With the arrival of the Coronavirus, New Yorkers have been forced to practice social distancing and with that, so called distance learning. Distance learning is a relatively new phrase which means a method of studying in which lectures are broadcast and classes are conducted over the internet. And while many teachers at Comsewogue are familiar with online tools, there is still a steep learning curve. 

Don Heberer, the District Administrator for Instructional Technology and Frank Franzese, the district’s Educational Technology Specialist teacher have been working tirelessly to help teachers and students shift to distance learning. 

“Everyone is putting in long hours” Franzese said. “There’s no such thing as a one way email. Every teacher is trying to give their classes a first rate education using technology, even when it’s stressing them out. So I’m going to do everything I can to help.”

Despite the speed of setting up this distance learning, the quality of work is really outstanding. “I’m so impressed with the level of collaboration and dedication my teachers have to making this work and connecting with students.” said Terryville elementary Principal Annemarie Sciove, who has has two young children and said she understands how important it is for children to feel connections with their teachers and the challenges of working from home. Despite this challenge, third-grade teachers Mrs. Sciarrino and Ms. Benson are working together to create some of the most comprehensive google classrooms for their students. So far they’ve uploaded countless resources and worksheets even though it’s their first time using google classroom. Sites like xtramath.org, storyonline.net and classroom.magazine.com are just a few of the websites they’ve shared with students to help them continue to grow at home. And even though spring break has been cancelled, these teachers have found a way to make this week extra special by planning a “virtual vacation.” Students will “visit” special places via youtube and google earth then report back to their teachers.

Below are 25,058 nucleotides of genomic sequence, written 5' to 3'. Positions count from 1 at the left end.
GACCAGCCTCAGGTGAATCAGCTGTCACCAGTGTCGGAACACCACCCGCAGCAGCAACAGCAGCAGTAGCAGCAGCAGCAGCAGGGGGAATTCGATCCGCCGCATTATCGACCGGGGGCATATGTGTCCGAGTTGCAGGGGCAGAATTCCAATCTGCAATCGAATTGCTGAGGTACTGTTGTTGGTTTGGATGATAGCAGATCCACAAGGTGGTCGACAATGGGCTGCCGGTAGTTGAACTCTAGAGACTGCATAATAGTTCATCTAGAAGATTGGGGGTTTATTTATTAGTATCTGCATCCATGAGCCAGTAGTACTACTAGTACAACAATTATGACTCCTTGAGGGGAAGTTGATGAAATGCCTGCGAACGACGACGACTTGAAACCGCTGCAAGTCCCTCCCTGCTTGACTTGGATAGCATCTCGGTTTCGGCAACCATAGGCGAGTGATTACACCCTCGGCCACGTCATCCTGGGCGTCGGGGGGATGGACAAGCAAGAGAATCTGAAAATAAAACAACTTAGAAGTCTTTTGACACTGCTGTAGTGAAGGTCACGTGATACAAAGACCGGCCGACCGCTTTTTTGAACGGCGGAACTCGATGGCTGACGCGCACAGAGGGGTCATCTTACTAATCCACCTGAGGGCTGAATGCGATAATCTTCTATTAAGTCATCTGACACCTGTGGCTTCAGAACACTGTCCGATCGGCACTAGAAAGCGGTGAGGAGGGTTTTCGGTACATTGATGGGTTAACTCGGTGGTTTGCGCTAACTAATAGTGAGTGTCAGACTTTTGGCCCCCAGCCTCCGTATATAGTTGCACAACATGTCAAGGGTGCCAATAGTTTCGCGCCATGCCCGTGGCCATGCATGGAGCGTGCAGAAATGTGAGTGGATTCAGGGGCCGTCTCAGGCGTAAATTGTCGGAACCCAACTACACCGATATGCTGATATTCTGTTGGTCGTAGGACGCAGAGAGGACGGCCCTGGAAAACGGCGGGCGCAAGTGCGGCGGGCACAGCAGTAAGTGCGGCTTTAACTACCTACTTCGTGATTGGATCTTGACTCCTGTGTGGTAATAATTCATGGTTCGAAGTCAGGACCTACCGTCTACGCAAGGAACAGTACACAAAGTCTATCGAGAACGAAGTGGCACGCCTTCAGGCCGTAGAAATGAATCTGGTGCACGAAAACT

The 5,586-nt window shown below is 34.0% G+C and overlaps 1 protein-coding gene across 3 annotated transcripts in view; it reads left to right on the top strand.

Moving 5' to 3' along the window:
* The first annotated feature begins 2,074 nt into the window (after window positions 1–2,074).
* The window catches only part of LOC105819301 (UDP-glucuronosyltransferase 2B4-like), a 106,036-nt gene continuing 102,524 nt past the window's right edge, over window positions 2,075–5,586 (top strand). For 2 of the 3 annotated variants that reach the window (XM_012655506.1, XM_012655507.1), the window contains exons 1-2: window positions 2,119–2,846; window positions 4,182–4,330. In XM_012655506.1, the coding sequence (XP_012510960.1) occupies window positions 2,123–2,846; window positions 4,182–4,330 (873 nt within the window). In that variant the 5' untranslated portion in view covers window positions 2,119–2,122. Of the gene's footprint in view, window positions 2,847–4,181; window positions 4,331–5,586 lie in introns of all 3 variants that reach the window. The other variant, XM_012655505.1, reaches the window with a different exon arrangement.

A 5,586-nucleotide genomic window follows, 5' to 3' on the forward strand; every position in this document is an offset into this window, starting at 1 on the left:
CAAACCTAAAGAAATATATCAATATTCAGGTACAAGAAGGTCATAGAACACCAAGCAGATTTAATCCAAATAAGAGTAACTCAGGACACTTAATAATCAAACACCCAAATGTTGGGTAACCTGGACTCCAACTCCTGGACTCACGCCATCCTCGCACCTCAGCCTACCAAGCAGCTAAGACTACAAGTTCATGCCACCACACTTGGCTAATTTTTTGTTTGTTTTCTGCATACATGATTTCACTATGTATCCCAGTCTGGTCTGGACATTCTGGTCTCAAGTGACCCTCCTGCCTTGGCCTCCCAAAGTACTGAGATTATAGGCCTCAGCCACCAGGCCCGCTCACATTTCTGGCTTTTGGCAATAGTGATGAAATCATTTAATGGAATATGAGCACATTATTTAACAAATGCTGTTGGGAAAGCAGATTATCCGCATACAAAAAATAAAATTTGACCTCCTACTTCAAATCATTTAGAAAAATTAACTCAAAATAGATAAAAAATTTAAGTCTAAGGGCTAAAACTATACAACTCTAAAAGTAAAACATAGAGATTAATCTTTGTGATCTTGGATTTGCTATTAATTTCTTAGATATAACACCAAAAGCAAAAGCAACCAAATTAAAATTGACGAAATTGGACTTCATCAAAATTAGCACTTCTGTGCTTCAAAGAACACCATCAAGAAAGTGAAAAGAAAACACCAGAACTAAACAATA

“It’s a great learning experience and a warm up to our country report project in May,” Sciarrino said. 

Teachers have also been uploading videos of themselves, including teachers Mrs. Dunn and Mrs. Zoccoli who have created videos for their classes where they are offering support and encouragement. 

Physical education teacher Mr. Chesterton posted a video challenging his students to a jumping jack countoff (he got up to 50 while one student reported 100). This kind of teaching is really meaningful to the kids who are stressed out and missing school. 

Just ask Jennifer McGuigan, like so many parents she is facing the challenge of supporting her five children (the oldest John in college, 11th-grader Joe, ninth-grader Lydia, seventh-grader William and fifth-grader Lila.

 “I want them to know it’s okay and it’s easier to do that with the support of the teachers,” McGuigan said. “It can be a lot sometimes, every one of them has at least five classes they have to check in to but it’s a welcome distraction.” 

She also says it’s helpful to establish a schedule and reiterate that no one is looking for perfection, teachers are just looking for students to do their best.